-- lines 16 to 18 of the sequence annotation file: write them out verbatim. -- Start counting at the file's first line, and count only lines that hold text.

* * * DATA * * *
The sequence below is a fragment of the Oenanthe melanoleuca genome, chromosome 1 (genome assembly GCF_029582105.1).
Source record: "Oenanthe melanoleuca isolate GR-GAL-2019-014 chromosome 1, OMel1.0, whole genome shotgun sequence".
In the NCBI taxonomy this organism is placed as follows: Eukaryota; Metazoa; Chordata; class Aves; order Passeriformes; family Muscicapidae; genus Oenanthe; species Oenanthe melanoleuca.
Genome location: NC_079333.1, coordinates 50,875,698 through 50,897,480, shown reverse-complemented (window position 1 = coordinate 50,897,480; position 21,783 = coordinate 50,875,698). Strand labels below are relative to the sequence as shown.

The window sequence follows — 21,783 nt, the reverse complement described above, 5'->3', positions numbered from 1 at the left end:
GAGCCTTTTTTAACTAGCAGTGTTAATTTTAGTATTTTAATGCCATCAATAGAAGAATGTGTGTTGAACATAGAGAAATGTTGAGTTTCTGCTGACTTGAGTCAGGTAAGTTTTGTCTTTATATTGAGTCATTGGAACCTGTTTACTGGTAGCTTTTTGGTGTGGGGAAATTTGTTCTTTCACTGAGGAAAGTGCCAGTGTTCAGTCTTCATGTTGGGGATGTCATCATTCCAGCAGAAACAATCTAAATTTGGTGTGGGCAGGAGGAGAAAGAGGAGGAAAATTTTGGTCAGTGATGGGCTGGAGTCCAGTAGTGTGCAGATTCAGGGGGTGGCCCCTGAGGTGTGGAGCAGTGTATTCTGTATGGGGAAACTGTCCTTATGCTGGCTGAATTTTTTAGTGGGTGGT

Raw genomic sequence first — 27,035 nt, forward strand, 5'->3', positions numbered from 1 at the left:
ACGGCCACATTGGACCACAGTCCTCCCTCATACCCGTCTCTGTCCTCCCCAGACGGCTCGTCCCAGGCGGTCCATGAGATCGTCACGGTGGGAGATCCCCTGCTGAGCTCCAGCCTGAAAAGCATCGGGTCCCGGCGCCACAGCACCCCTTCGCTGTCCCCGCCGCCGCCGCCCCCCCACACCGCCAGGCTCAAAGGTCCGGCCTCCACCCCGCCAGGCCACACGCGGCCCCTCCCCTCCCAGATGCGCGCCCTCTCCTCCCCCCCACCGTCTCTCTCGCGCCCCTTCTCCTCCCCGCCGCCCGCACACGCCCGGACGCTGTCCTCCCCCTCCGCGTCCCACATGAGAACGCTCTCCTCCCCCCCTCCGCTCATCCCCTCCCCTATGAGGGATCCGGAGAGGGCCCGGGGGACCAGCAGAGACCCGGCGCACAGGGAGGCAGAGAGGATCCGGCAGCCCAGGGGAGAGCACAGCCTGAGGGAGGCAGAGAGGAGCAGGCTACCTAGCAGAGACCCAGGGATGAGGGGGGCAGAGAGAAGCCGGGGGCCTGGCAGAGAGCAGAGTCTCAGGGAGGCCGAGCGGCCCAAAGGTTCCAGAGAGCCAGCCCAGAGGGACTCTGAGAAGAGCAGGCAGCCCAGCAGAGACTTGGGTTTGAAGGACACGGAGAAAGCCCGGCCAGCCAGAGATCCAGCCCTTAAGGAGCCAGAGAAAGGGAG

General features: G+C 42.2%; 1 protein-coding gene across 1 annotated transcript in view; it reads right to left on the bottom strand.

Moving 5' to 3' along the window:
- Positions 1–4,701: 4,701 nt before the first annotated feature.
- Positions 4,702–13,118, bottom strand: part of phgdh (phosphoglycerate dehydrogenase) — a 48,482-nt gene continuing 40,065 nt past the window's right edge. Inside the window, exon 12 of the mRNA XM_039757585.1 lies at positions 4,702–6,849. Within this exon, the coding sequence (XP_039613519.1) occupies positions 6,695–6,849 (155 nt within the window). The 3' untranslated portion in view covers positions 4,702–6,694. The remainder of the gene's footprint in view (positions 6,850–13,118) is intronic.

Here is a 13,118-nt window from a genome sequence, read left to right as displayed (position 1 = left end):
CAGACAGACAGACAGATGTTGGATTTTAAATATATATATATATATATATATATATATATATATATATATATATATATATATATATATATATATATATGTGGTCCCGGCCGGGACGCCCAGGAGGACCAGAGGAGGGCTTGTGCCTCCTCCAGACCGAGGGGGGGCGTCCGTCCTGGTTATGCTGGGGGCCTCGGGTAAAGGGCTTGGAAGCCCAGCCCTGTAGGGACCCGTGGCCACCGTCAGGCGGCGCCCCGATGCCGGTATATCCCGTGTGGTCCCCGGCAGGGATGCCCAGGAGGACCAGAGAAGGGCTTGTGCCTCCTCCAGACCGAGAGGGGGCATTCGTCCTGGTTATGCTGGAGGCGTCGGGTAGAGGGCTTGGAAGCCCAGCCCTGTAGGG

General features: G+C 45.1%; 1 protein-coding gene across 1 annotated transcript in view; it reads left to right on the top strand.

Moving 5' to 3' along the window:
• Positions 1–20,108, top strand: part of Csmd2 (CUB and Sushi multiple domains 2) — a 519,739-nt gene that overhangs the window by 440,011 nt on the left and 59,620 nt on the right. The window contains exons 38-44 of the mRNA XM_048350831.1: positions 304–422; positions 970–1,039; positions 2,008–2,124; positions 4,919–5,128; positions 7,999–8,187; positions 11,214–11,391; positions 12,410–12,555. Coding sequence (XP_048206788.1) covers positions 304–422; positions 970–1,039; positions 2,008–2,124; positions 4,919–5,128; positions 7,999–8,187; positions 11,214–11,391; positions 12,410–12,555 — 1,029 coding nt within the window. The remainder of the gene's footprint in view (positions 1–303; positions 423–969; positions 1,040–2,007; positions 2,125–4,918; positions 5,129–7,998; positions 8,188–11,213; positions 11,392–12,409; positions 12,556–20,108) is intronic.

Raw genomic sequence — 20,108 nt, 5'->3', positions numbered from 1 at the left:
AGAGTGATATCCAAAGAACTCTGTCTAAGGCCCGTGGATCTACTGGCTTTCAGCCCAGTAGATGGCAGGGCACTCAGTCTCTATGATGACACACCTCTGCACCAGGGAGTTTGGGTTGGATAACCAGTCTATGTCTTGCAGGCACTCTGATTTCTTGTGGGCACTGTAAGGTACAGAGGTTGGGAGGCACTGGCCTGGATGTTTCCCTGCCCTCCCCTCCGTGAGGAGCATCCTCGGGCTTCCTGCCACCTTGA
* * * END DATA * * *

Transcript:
Moving 5' to 3' along the window:
• Positions 1–20,108, top strand: part of Csmd2 (CUB and Sushi multiple domains 2) — a 519,739-nt gene that overhangs the window by 440,011 nt on the left and 59,620 nt on the right. The window contains exons 38-44 of the mRNA XM_048350831.1: positions 304–422; positions 970–1,039; positions 2,008–2,124; positions 4,919–5,128; positions 7,999–8,187; positions 11,214–11,391; positions 12,410–12,555. Coding sequence (XP_048206788.1) covers positions 304–422; positions 970–1,039; positions 2,008–2,124; positions 4,919–5,128; positions 7,999–8,187; positions 11,214–11,391; positions 12,410–12,555 — 1,029 coding nt within the window. The remainder of the gene's footprint in view (positions 1–303; positions 423–969; positions 1,040–2,007; positions 2,125–4,918; positions 5,129–7,998; positions 8,188–11,213; positions 11,392–12,409; positions 12,556–20,108) is intronic.

Raw genomic sequence — 20,108 nt, 5'->3', positions numbered from 1 at the left: